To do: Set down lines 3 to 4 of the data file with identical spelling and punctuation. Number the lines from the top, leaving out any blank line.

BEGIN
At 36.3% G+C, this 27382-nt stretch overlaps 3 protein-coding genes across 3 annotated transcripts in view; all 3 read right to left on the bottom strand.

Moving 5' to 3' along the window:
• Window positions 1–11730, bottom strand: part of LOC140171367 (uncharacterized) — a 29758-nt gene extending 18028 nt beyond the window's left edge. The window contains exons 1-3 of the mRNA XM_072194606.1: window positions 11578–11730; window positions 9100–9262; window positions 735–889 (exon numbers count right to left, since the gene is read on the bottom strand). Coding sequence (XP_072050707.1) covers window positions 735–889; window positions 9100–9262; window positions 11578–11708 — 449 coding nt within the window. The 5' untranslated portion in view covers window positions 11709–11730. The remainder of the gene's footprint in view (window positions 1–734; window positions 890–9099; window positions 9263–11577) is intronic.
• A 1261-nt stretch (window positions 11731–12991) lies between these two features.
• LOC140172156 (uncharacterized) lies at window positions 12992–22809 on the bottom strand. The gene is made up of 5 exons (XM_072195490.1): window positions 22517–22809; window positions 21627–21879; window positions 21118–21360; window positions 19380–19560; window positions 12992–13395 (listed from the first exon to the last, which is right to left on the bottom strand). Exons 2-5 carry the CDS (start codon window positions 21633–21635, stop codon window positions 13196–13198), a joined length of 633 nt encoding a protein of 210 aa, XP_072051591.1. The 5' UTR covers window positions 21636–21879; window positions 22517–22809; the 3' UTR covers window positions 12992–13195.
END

• Window positions 1–11730, bottom strand: part of LOC140171367 (uncharacterized) — a 29758-nt gene extending 18028 nt beyond the window's left edge. The window contains exons 1-3 of the mRNA XM_072194606.1: window positions 11578–11730; window positions 9100–9262; window positions 735–889 (exon numbers count right to left, since the gene is read on the bottom strand). Coding sequence (XP_072050707.1) covers window positions 735–889; window positions 9100–9262; window positions 11578–11708 — 449 coding nt within the window. The 5' untranslated portion in view covers window positions 11709–11730. The remainder of the gene's footprint in view (window positions 1–734; window positions 890–9099; window positions 9263–11577) is intronic.
• A 1261-nt stretch (window positions 11731–12991) lies between these two features.